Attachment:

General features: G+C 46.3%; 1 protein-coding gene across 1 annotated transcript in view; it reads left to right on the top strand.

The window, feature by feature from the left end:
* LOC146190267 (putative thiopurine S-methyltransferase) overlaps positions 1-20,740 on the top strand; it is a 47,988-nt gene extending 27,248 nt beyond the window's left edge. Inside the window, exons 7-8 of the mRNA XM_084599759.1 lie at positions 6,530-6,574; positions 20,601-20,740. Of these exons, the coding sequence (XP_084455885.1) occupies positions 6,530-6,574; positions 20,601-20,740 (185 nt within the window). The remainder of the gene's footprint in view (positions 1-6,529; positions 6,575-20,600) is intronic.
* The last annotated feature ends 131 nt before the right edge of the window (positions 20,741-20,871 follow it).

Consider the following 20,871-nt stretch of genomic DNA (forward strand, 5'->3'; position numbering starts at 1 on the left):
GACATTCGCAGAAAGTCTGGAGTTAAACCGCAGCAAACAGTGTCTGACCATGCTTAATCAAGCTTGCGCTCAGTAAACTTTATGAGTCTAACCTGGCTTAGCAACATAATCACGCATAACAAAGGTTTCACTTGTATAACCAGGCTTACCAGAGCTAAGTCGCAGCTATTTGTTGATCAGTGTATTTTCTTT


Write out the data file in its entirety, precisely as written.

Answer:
General features: G+C 46.3%; 1 protein-coding gene across 1 annotated transcript in view; it reads left to right on the top strand.

The window, feature by feature from the left end:
* LOC146190267 (putative thiopurine S-methyltransferase) overlaps positions 1-20,740 on the top strand; it is a 47,988-nt gene extending 27,248 nt beyond the window's left edge. Inside the window, exons 7-8 of the mRNA XM_084599759.1 lie at positions 6,530-6,574; positions 20,601-20,740. Of these exons, the coding sequence (XP_084455885.1) occupies positions 6,530-6,574; positions 20,601-20,740 (185 nt within the window). The remainder of the gene's footprint in view (positions 1-6,529; positions 6,575-20,600) is intronic.
* The last annotated feature ends 131 nt before the right edge of the window (positions 20,741-20,871 follow it).

Consider the following 20,871-nt stretch of genomic DNA (forward strand, 5'->3'; position numbering starts at 1 on the left):
GACATTCGCAGAAAGTCTGGAGTTAAACCGCAGCAAACAGTGTCTGACCATGCTTAATCAAGCTTGCGCTCAGTAAACTTTATGAGTCTAACCTGGCTTAGCAACATAATCACGCATAACAAAGGTTTCACTTGTATAACCAGGCTTACCAGAGCTAAGTCGCAGCTATTTGTTGATCAGTGTATTTTCTTT